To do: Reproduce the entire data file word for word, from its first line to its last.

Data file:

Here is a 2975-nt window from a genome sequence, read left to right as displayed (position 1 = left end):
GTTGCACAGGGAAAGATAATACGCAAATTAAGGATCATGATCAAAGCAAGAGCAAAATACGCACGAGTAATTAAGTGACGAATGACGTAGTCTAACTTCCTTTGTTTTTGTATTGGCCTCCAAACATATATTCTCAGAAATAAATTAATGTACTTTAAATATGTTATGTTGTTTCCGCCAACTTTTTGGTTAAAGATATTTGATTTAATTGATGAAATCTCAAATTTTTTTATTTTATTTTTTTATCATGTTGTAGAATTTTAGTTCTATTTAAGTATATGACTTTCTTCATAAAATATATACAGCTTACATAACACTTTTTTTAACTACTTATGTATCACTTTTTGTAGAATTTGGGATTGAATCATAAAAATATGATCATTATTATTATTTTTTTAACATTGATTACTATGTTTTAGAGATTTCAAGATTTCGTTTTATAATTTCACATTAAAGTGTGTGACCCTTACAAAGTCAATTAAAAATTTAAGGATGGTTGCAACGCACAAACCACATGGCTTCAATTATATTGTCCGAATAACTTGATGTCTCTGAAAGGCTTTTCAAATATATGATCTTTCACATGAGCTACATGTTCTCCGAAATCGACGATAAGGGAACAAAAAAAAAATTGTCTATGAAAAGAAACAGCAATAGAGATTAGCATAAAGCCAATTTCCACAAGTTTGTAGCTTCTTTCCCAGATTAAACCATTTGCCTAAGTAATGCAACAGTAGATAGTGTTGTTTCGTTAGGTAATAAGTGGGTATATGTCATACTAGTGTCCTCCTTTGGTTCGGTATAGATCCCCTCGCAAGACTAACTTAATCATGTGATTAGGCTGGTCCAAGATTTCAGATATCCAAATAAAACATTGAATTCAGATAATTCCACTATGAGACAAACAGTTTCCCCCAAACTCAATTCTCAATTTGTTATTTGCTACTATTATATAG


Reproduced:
Here is a 2975-nt window from a genome sequence, read left to right as displayed (position 1 = left end):
GTTGCACAGGGAAAGATAATACGCAAATTAAGGATCATGATCAAAGCAAGAGCAAAATACGCACGAGTAATTAAGTGACGAATGACGTAGTCTAACTTCCTTTGTTTTTGTATTGGCCTCCAAACATATATTCTCAGAAATAAATTAATGTACTTTAAATATGTTATGTTGTTTCCGCCAACTTTTTGGTTAAAGATATTTGATTTAATTGATGAAATCTCAAATTTTTTTATTTTATTTTTTTATCATGTTGTAGAATTTTAGTTCTATTTAAGTATATGACTTTCTTCATAAAATATATACAGCTTACATAACACTTTTTTTAACTACTTATGTATCACTTTTTGTAGAATTTGGGATTGAATCATAAAAATATGATCATTATTATTATTTTTTTAACATTGATTACTATGTTTTAGAGATTTCAAGATTTCGTTTTATAATTTCACATTAAAGTGTGTGACCCTTACAAAGTCAATTAAAAATTTAAGGATGGTTGCAACGCACAAACCACATGGCTTCAATTATATTGTCCGAATAACTTGATGTCTCTGAAAGGCTTTTCAAATATATGATCTTTCACATGAGCTACATGTTCTCCGAAATCGACGATAAGGGAACAAAAAAAAAATTGTCTATGAAAAGAAACAGCAATAGAGATTAGCATAAAGCCAATTTCCACAAGTTTGTAGCTTCTTTCCCAGATTAAACCATTTGCCTAAGTAATGCAACAGTAGATAGTGTTGTTTCGTTAGGTAATAAGTGGGTATATGTCATACTAGTGTCCTCCTTTGGTTCGGTATAGATCCCCTCGCAAGACTAACTTAATCATGTGATTAGGCTGGTCCAAGATTTCAGATATCCAAATAAAACATTGAATTCAGATAATTCCACTATGAGACAAACAGTTTCCCCCAAACTCAATTCTCAATTTGTTATTTGCTACTATTATATAG